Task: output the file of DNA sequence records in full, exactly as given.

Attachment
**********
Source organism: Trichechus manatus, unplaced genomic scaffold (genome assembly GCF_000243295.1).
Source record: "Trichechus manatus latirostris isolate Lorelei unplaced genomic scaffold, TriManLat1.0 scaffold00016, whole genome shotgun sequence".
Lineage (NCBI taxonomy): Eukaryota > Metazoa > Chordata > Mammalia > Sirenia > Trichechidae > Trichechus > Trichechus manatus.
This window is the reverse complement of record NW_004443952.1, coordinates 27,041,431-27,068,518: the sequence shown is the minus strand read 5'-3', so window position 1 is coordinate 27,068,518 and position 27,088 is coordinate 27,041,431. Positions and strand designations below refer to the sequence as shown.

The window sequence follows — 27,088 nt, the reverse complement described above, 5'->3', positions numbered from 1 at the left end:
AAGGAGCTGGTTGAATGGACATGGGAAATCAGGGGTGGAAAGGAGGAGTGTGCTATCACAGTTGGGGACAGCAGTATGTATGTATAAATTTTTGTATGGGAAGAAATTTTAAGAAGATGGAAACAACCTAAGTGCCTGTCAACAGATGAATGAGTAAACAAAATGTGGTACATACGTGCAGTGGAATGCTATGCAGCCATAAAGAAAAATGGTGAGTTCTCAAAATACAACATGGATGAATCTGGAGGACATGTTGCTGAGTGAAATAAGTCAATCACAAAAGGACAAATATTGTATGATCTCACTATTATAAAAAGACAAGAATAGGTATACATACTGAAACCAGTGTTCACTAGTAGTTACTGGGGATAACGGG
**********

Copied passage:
Source organism: Trichechus manatus, unplaced genomic scaffold (genome assembly GCF_000243295.1).
Source record: "Trichechus manatus latirostris isolate Lorelei unplaced genomic scaffold, TriManLat1.0 scaffold00016, whole genome shotgun sequence".
Lineage (NCBI taxonomy): Eukaryota > Metazoa > Chordata > Mammalia > Sirenia > Trichechidae > Trichechus > Trichechus manatus.
This window is the reverse complement of record NW_004443952.1, coordinates 27,041,431-27,068,518: the sequence shown is the minus strand read 5'-3', so window position 1 is coordinate 27,068,518 and position 27,088 is coordinate 27,041,431. Positions and strand designations below refer to the sequence as shown.

The window sequence follows — 27,088 nt, the reverse complement described above, 5'->3', positions numbered from 1 at the left end:
AAGGAGCTGGTTGAATGGACATGGGAAATCAGGGGTGGAAAGGAGGAGTGTGCTATCACAGTTGGGGACAGCAGTATGTATGTATAAATTTTTGTATGGGAAGAAATTTTAAGAAGATGGAAACAACCTAAGTGCCTGTCAACAGATGAATGAGTAAACAAAATGTGGTACATACGTGCAGTGGAATGCTATGCAGCCATAAAGAAAAATGGTGAGTTCTCAAAATACAACATGGATGAATCTGGAGGACATGTTGCTGAGTGAAATAAGTCAATCACAAAAGGACAAATATTGTATGATCTCACTATTATAAAAAGACAAGAATAGGTATACATACTGAAACCAGTGTTCACTAGTAGTTACTGGGGATAACGGG